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Mr. Don Foster (Bath): Or less.
Mr. Forth: The hon. Gentleman reminds me that Divisions could reduce that time. I am being generous to the Government. I said that it is just possible that there will be as much as one hour for debate, but, of course, it could be 45 minutes or even less.
Mr. Forth: It certainly could be, if the hon. Gentleman's dearest wish were granted and we completed consideration of the Elections Bill before 10 o'clock this evening. Presumably, the hon. Gentleman suggests that we get through 50 amendments before 10 o'clock, so that we can get on to the Election Publications Bill earlier than that.
Mr. Pike: I have great respect for the right hon. Gentleman, but we could have started debate on the Elections Bill at 3.40 pm, so we could have had much more time on it.
Mr. Forth: Of course. If we debated nothing at all in the House, we could all go home immediately. That is the logic of the position increasingly taken by Labour Members.
Mr. Nick Hawkins (Surrey Heath): In support of my right hon. Friend's argument, has he considered the fact that, earlier, the Home Secretary advised the House that it might be a good idea if, on certain matters, we followed the other place? Has my right hon. Friend considered that Her Majesty's Government apparently anticipate that the other place will consider the Elections Bill for two days--continuing into next week?
Mr. Forth: I am grateful to my hon. Friend for that information. However, we do not know it officially--it is not public knowledge. In any case, I do not think that should alter our attitude to our consideration of the Bill. The fact that Members in another place saw fit to deal with the Election Publications Bill in a few minutes is a matter for them--properly. However, I see it differently in this place. My hon. Friend's helpful advice does not alter by one iota my view of the motion or of the Bills.
Mr. Don Foster: The right hon. Gentleman might reflect further on the intervention of his hon. Friend the Member for Surrey Heath (Mr. Hawkins). Although Members in another place have longer to discuss the Bill, they will not be allowed to discuss matters relating to its financial consequences. They have thus been given a significantly longer time to deal with far less.
Mr. Forth: That is so. What makes it all worse is that, according to the section of the motion headed "Consideration of Lords Amendments to the Elections Bill", the Government suggest that, if their lordships are wise enough to make amendments to the Bill, we shall then be given one hour to consider those amendments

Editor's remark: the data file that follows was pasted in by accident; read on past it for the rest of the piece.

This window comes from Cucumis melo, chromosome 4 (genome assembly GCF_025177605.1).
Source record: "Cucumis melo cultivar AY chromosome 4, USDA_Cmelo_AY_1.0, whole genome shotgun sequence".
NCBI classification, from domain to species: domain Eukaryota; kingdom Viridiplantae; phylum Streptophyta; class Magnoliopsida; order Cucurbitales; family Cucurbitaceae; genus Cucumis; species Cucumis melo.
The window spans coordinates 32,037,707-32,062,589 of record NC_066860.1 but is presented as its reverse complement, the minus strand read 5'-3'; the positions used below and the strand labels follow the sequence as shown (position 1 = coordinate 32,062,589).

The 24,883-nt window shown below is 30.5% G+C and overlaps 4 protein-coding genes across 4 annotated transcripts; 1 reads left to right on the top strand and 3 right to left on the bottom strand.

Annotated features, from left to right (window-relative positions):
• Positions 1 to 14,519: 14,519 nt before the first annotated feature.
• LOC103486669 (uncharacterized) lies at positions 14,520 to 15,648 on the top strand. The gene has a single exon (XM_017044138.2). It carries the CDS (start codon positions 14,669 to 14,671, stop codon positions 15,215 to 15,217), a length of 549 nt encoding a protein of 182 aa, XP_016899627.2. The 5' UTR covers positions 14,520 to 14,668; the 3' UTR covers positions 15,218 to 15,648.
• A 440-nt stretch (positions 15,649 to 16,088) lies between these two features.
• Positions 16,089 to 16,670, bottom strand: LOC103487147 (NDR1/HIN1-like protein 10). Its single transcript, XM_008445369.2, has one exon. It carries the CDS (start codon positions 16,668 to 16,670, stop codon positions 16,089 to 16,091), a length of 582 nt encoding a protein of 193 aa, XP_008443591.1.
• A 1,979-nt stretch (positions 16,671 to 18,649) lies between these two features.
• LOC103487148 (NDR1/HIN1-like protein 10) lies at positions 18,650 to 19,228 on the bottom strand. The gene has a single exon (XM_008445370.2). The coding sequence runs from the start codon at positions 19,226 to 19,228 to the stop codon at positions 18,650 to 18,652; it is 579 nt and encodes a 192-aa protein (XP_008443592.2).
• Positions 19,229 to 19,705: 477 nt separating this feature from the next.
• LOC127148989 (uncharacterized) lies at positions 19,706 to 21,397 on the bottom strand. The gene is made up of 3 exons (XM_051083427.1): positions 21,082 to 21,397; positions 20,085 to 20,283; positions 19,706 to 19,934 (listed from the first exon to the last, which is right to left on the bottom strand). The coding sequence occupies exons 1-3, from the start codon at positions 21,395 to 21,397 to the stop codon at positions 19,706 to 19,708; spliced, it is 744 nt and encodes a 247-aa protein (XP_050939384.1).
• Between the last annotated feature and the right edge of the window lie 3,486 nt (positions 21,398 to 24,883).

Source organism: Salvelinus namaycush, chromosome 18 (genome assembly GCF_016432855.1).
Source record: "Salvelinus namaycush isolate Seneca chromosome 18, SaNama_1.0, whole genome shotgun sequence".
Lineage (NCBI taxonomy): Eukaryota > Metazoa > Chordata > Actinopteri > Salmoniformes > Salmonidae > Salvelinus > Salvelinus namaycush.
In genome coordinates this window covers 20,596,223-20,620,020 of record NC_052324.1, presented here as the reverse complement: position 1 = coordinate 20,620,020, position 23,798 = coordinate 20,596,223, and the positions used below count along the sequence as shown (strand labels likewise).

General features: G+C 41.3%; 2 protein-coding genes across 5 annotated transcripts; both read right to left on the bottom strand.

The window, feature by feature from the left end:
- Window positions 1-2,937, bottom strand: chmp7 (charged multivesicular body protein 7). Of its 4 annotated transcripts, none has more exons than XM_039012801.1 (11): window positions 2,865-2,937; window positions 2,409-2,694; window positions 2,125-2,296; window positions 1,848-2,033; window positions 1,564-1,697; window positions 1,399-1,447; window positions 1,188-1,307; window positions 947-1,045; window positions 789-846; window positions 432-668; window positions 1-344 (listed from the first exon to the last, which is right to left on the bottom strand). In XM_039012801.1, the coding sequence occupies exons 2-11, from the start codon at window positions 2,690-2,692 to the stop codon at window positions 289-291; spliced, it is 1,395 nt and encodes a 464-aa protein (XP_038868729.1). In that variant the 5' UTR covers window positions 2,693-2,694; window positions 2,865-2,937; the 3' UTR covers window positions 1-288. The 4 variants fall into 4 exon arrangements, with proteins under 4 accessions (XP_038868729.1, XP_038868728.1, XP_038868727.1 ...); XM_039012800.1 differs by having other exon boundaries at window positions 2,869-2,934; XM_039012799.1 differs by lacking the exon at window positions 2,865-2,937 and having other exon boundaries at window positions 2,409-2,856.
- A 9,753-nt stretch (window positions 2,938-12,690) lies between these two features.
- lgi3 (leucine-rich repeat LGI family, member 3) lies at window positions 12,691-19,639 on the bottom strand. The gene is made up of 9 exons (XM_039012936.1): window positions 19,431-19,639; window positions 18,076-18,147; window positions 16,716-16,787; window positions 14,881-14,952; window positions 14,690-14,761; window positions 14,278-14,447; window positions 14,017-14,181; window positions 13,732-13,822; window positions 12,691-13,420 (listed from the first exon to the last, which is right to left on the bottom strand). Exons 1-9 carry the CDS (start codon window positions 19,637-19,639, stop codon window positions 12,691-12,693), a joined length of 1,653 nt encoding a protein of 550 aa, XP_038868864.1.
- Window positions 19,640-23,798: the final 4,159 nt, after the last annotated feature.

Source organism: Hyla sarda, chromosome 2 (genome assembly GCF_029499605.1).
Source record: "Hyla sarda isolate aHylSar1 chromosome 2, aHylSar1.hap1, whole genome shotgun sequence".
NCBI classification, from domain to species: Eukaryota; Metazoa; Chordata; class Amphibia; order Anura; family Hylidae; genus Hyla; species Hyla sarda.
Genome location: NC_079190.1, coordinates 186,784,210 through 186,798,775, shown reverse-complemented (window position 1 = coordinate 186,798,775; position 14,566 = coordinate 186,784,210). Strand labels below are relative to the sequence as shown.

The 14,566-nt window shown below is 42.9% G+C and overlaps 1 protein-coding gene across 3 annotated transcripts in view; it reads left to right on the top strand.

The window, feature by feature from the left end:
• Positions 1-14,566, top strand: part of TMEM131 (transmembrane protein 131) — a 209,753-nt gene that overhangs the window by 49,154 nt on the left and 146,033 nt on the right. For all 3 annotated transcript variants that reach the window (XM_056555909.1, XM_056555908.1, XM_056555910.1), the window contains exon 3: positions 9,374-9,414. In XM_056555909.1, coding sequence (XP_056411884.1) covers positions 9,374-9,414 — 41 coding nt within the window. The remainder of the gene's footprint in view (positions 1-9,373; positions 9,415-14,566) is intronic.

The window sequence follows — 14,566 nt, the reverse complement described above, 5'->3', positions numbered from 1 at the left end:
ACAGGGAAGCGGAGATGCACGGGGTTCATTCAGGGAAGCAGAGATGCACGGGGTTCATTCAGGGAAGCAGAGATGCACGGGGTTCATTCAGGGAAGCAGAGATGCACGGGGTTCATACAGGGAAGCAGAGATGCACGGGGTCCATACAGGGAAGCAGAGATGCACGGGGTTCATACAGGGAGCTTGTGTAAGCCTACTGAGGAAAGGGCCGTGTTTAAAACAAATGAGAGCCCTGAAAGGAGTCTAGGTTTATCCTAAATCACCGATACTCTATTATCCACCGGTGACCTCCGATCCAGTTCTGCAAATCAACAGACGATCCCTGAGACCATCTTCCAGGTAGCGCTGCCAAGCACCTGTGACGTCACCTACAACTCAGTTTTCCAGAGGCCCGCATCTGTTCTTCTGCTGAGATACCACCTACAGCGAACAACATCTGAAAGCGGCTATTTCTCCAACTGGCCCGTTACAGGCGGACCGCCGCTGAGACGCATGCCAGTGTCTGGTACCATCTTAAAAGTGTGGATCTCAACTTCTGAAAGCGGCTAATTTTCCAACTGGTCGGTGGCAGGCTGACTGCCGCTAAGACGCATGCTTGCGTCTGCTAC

I hope that their lordships scrutinise the measure carefully and amend it--I doubt that we shall have the opportunity to do so. It will then be interesting to see what we do during the one hour that the Government are allocating for our consideration of the Lords amendments that I hope will be made. The viciousness of the motion is compounded the further one looks ahead to future proceedings.
The combination of the comments of my right hon. and hon. Friends and my own modest contribution should surely be enough to persuade the House to reject the motion. I hope that we shall accept the amendment tabled by my right hon. and learned Friend the Member for Sleaford and North Hykeham, although I do not think that it goes far enough. However, it certainly goes in the right direction, so I am prepared to support it. I hope, too, that the Under-Secretary of State for Northern Ireland, the hon. Member for Knowsley, North and Sefton, East (Mr. Howarth), will at least attempt to answer some of the many questions that have been put. Before we decide how we will vote, he will have one last chance to persuade us--as his right hon. Friend the Home Secretary failed to do--that the motion is appropriate, acceptable and proper.
Mr. Forth: I am about to conclude, but I will give way to my hon. Friend once more.
Mr. Bercow: My right hon. Friend's generosity of spirit invariably gets the better of him--as Members on both sides are well aware. I invite him to consider this rather simple, prosaic but, I hope, valid point: does he not think that it is significant that during this afternoon's debate, one lacuna in the Bill has already been identified and that the Home Secretary has made a mess of matters in respect of gaming legislation? As we have found two Government errors in the space of two and a half hours, is it not reasonable to anticipate that the danger of the procedure recommended by the Government is that several further errors will be discovered--but only when it is too late?